don’t have printers that can produce a digital photo in 14 seconds.


    But with hype building around HP’s imaging and
    printing business since the divisions’ split, the direction of the PC business
    has received little attention. This has reignited speculation that HP is gearing
    the division – which encompasses HP’s notebook and desktop PCs, handhelds,
    monitors, workstations and related support services – up for sale, particularly
    in the wake of IBM’s $1.25 billion sale of its PC division to Lenovo.

    This school of thought carries some credibility. Gartner had warned back
    in November that both IBM and HP were in danger of being forced out of the PC
    manufacturing industry by 2007 by Dell if profit margins and profitability
    dropped too low.

    And, according to a recent Merrill Lynch survey, HP is
    feeling the retail PC pressure. Studies of retailers such as Best Buy and
    Circuit City in June show that although HP remains the top retailer in desktops
    with a 31 per cent share, the company’s retail space gained just 1 per cent over
    a year ago and that of its Compaq line fell to 9 per cent from 23 per cent.
    Gateway’s retail space, meanwhile, surged to 15 per cent from 0 per cent a year
    ago. In the notebook sector, HP’s share of retail space dropped to 20 per cent
    from 29 per cent; Compaq slipped to 15 per cent from 17 per cent.

    history of the Todd Bradley, the newly-appointed EVP of PSG, has also fuelled
    the murmurings; he played a part in splitting PalmOne from PalmSource in 2002.


    IDC’s PC analyst Roger Kay rebukes
    suggestions that Hurd is gearing PSG up for sale, claiming that he merely wants
    to give the division a committed leader who can boost the division and hence the
    company’s top and bottom lines – and at the same time allow the printing
    division its own clear focus. “I don’t think Todd Bradley has been brought in to
    split PSG off, even though he had a role in splitting PalmOne and PalmSource,”
    he told OPI. “He’s a well-qualified senior executive who is pulling the reins
    together in the PC division, and about time, too.

    “I think it was
    foolish to put PCs under printers, and a poor reward for old VJ to give him an
    underperforming division for having run a top-performing one,” he added. “PCs
    need a dedicated leader who knows the business, and it is a business quite
    distinct from printers.”

    The PC division’s balance books for the most
    recent quarter are not in bad shape. It posted a modest operating profit on a 6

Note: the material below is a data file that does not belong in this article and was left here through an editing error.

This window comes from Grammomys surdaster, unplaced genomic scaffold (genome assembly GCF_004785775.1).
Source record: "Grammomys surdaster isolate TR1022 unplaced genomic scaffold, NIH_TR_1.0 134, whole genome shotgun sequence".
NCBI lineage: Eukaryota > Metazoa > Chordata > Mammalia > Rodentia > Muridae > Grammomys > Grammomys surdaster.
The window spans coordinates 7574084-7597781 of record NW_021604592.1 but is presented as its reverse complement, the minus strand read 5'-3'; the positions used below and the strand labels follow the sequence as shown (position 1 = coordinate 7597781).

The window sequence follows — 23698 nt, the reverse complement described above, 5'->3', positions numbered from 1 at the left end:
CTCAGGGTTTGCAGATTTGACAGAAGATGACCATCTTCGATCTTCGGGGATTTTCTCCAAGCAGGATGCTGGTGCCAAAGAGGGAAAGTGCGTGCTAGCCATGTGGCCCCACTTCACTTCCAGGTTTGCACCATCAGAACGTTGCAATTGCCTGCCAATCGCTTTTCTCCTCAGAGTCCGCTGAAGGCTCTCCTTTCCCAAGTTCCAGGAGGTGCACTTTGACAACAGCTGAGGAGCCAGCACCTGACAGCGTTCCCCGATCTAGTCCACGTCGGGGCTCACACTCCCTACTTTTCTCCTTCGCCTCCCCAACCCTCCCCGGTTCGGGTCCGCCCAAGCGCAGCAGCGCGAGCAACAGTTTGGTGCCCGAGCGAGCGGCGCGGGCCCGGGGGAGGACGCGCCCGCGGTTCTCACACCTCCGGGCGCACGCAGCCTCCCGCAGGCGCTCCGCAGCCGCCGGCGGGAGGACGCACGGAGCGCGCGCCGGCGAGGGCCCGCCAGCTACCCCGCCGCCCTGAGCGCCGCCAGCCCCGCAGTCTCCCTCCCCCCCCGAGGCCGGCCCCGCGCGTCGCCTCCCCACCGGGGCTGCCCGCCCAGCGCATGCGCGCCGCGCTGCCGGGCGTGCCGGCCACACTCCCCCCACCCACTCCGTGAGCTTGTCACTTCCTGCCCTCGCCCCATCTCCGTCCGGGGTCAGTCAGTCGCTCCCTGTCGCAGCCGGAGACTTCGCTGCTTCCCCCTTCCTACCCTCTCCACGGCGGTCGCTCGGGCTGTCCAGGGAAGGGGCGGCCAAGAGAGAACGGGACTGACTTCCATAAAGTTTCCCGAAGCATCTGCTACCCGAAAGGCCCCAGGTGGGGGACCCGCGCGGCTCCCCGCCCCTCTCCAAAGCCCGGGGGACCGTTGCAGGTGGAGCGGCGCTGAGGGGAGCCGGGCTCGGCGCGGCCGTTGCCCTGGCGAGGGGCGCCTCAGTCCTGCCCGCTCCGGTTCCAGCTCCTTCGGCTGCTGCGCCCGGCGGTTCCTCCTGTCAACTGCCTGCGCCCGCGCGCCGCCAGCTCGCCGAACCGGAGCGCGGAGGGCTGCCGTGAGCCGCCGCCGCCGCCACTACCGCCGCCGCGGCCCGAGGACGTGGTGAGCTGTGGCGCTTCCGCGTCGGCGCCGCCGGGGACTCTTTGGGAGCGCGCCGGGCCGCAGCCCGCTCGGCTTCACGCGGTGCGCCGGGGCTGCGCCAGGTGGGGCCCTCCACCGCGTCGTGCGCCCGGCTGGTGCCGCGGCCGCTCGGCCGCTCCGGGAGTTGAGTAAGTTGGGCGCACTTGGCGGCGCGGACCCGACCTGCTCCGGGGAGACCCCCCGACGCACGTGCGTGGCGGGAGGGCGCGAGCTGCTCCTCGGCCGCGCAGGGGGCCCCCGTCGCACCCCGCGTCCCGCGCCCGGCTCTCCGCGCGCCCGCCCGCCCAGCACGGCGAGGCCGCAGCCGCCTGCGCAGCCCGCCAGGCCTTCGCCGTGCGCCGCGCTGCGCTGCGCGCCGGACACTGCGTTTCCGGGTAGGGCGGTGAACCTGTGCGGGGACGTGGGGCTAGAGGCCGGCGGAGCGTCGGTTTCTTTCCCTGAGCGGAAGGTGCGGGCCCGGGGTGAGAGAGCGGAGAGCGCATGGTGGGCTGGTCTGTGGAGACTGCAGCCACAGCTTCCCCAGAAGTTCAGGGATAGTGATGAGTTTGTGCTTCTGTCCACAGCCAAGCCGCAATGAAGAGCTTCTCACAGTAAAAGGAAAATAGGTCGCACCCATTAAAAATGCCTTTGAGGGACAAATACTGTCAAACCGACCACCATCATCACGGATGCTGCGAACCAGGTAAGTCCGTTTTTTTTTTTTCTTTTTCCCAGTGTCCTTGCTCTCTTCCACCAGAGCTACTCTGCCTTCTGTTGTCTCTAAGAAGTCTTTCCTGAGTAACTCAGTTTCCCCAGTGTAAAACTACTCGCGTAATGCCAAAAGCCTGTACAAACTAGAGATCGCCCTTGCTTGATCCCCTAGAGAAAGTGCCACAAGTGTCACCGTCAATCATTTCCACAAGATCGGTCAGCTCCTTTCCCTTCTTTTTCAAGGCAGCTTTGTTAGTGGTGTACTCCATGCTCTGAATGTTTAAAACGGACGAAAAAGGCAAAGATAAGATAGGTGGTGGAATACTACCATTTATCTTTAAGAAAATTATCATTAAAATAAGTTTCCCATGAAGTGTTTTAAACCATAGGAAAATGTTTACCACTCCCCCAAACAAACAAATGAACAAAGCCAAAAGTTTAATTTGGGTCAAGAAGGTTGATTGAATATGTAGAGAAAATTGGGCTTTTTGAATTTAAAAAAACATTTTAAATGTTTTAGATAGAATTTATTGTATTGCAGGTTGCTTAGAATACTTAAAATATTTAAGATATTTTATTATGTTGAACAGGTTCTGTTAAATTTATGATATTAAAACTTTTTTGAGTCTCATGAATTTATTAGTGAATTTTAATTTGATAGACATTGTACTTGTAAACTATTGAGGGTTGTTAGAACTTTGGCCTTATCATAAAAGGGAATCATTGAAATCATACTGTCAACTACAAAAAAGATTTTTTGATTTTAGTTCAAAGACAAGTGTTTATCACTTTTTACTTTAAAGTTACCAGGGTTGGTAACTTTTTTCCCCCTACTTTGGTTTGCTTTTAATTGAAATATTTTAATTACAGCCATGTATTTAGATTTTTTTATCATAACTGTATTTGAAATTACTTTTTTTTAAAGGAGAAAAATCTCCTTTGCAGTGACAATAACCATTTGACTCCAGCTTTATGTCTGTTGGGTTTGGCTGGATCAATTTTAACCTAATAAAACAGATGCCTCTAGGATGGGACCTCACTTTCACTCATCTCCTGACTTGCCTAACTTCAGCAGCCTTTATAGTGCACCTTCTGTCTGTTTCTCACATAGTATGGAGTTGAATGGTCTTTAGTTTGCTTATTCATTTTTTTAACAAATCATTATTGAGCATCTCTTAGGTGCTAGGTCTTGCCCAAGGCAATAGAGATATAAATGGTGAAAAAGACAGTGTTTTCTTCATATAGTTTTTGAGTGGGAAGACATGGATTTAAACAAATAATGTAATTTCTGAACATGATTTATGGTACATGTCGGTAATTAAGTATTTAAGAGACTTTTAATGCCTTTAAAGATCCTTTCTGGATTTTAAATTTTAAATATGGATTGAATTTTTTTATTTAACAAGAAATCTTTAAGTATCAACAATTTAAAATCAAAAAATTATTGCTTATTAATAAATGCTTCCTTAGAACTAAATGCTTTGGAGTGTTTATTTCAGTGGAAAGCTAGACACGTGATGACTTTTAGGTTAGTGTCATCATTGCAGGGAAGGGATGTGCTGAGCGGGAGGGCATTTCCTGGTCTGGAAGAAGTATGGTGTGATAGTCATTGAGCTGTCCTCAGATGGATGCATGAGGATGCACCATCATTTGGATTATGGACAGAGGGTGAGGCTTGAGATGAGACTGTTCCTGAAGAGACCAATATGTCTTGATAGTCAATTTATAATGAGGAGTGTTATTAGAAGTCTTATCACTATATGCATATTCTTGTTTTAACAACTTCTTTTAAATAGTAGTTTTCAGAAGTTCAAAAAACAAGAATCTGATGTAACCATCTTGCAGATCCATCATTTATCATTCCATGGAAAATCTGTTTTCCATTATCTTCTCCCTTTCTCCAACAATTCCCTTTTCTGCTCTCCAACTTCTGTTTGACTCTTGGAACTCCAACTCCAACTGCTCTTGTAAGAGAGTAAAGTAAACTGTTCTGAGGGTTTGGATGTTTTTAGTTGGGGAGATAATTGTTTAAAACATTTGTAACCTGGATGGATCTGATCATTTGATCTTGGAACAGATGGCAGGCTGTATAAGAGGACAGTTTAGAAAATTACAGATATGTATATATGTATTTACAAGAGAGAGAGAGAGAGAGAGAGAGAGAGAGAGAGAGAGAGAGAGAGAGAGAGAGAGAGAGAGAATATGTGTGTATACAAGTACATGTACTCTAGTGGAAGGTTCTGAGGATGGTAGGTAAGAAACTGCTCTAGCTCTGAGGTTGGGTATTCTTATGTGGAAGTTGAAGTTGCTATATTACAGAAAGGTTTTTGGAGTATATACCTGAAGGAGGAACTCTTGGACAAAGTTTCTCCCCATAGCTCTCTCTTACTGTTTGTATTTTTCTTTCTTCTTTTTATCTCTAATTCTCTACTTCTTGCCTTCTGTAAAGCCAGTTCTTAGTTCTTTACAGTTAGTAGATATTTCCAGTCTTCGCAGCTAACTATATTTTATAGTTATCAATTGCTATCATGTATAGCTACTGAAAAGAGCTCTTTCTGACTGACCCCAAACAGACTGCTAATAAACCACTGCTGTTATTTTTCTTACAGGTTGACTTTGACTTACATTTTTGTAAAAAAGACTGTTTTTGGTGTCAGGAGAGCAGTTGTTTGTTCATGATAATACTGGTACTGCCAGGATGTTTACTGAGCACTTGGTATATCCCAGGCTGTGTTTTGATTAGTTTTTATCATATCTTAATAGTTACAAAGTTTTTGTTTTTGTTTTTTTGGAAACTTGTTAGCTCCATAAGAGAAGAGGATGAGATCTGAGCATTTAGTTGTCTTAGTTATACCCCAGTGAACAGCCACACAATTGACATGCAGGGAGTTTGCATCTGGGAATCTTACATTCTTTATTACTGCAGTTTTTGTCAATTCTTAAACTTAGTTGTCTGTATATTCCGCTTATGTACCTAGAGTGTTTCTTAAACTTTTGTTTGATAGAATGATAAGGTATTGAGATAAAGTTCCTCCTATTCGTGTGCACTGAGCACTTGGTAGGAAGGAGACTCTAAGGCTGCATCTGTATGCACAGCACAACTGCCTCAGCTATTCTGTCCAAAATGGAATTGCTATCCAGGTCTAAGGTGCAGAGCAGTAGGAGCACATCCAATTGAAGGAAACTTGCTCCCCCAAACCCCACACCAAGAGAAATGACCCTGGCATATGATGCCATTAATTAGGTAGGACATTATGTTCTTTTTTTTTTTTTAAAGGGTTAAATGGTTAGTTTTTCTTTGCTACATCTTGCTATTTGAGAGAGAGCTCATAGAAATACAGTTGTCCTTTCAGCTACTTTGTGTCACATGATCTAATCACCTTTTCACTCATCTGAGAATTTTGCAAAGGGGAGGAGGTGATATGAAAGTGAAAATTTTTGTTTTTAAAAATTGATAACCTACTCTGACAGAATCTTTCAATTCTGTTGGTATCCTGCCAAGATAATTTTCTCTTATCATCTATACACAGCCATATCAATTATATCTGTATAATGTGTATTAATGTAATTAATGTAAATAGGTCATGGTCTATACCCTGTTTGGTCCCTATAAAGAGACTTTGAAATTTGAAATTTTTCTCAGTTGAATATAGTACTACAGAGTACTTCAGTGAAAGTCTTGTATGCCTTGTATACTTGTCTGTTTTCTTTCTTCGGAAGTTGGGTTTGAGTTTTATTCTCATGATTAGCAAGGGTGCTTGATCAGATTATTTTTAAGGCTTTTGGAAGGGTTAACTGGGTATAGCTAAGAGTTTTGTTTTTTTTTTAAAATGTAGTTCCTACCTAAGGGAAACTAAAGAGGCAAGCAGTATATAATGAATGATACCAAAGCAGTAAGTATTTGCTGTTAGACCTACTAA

per cent revenue increase. Profits at IPG, meanwhile, fell 14 per cent as sales
    slumped 5 per cent on the back of pressure from mounting competition.

    “PSG’s results are improving quarter by quarter, albeit slowly and not
    enough yet,” said Kay. “I think the property is central to what HP is trying to
    achieve…the PC is the hub of HP’s version of the digital home, and I believe
    that Bradley was brought in to tighten up the operation further and give it

    After months of downgrading estimates, analysts have recently
    injected more optimism into the PC market. Both IDC and Gartner reported
    substantial gains in global computer shipments during Q2, thanks to low-cost PCs
    and international expansion. IDC pegged year-over-year gains at 16.6 per cent,
    Gartner at 14.8 per cent – both way ahead of expectations. HP grew global sales
    by 16 per cent in the quarter, while maintaining its 15.6 per cent global share.
    Dell, in first place, increased global unit shipments by 24 per cent and
    increased worldwide market share by 1.1 per cent to 19.3 per cent.

    is clearly confident that he has the man that will drive HP’s PCs forward. “Todd
    Bradley is an outstanding executive with a long track record in growing
    business, executing against plans and exceeding targets,” he said in a
    statement. “His experience in driving growth and profitability in highly
    competitive hardware fields makes him well-suited for this position… Now, by
    managing PSG and IPG as separate, highly-focused organisations, we can further
    sharpen our competitiveness and improve our cost structures.”

    For the
    long term, the separation of PSG and IPG should create a new efficiency in both
    divisions that analysts believe will allow the company to develop new products
    faster and let it bundle printers and PCs more easily. And of course, HP may
    also stretch its “invent” tag over other parts of the business through
    additional five-year technology investments.

    The ongoing questions over
    HP’s prospects of gaining market share still linger, but with Hurd’s firm grip
    on the company, there should at least be plenty of action to accompany the